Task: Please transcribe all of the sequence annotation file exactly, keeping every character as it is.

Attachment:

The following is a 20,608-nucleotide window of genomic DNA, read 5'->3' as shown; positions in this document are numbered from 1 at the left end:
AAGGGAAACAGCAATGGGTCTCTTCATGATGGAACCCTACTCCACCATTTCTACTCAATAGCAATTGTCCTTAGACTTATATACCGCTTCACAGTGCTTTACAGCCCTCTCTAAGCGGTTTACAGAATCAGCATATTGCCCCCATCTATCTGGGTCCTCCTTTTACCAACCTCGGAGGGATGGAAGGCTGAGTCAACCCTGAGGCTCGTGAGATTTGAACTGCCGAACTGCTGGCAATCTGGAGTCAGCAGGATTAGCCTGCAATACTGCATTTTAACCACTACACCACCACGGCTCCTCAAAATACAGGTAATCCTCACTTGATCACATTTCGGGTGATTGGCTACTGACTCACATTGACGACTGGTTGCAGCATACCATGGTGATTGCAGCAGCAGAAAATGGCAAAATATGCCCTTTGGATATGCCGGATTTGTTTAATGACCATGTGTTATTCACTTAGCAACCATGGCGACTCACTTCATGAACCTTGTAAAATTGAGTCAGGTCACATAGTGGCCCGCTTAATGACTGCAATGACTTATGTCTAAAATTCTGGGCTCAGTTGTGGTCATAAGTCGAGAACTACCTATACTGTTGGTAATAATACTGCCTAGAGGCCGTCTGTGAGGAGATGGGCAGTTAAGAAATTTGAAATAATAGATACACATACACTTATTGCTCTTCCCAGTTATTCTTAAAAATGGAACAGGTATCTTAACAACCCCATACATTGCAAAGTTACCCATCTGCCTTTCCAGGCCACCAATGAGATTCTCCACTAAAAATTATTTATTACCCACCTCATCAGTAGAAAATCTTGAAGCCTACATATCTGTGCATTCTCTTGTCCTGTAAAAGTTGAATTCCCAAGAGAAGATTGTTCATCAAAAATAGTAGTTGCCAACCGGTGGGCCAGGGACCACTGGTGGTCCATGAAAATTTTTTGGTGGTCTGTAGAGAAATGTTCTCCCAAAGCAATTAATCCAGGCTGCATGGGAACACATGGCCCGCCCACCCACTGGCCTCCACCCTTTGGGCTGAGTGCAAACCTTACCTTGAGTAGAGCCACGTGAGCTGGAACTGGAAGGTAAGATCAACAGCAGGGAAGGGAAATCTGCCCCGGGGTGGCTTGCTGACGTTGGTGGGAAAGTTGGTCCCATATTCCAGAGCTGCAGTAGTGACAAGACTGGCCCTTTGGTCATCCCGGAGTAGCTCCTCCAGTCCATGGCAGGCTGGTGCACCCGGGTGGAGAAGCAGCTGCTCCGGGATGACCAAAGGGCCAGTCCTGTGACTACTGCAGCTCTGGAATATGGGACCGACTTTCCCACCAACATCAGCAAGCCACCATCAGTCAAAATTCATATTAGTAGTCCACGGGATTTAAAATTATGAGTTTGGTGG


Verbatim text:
The following is a 20,608-nucleotide window of genomic DNA, read 5'->3' as shown; positions in this document are numbered from 1 at the left end:
AAGGGAAACAGCAATGGGTCTCTTCATGATGGAACCCTACTCCACCATTTCTACTCAATAGCAATTGTCCTTAGACTTATATACCGCTTCACAGTGCTTTACAGCCCTCTCTAAGCGGTTTACAGAATCAGCATATTGCCCCCATCTATCTGGGTCCTCCTTTTACCAACCTCGGAGGGATGGAAGGCTGAGTCAACCCTGAGGCTCGTGAGATTTGAACTGCCGAACTGCTGGCAATCTGGAGTCAGCAGGATTAGCCTGCAATACTGCATTTTAACCACTACACCACCACGGCTCCTCAAAATACAGGTAATCCTCACTTGATCACATTTCGGGTGATTGGCTACTGACTCACATTGACGACTGGTTGCAGCATACCATGGTGATTGCAGCAGCAGAAAATGGCAAAATATGCCCTTTGGATATGCCGGATTTGTTTAATGACCATGTGTTATTCACTTAGCAACCATGGCGACTCACTTCATGAACCTTGTAAAATTGAGTCAGGTCACATAGTGGCCCGCTTAATGACTGCAATGACTTATGTCTAAAATTCTGGGCTCAGTTGTGGTCATAAGTCGAGAACTACCTATACTGTTGGTAATAATACTGCCTAGAGGCCGTCTGTGAGGAGATGGGCAGTTAAGAAATTTGAAATAATAGATACACATACACTTATTGCTCTTCCCAGTTATTCTTAAAAATGGAACAGGTATCTTAACAACCCCATACATTGCAAAGTTACCCATCTGCCTTTCCAGGCCACCAATGAGATTCTCCACTAAAAATTATTTATTACCCACCTCATCAGTAGAAAATCTTGAAGCCTACATATCTGTGCATTCTCTTGTCCTGTAAAAGTTGAATTCCCAAGAGAAGATTGTTCATCAAAAATAGTAGTTGCCAACCGGTGGGCCAGGGACCACTGGTGGTCCATGAAAATTTTTTGGTGGTCTGTAGAGAAATGTTCTCCCAAAGCAATTAATCCAGGCTGCATGGGAACACATGGCCCGCCCACCCACTGGCCTCCACCCTTTGGGCTGAGTGCAAACCTTACCTTGAGTAGAGCCACGTGAGCTGGAACTGGAAGGTAAGATCAACAGCAGGGAAGGGAAATCTGCCCCGGGGTGGCTTGCTGACGTTGGTGGGAAAGTTGGTCCCATATTCCAGAGCTGCAGTAGTGACAAGACTGGCCCTTTGGTCATCCCGGAGTAGCTCCTCCAGTCCATGGCAGGCTGGTGCACCCGGGTGGAGAAGCAGCTGCTCCGGGATGACCAAAGGGCCAGTCCTGTGACTACTGCAGCTCTGGAATATGGGACCGACTTTCCCACCAACATCAGCAAGCCACCATCAGTCAAAATTCATATTAGTAGTCCACGGGATTTAAAATTATGAGTTTGGTGG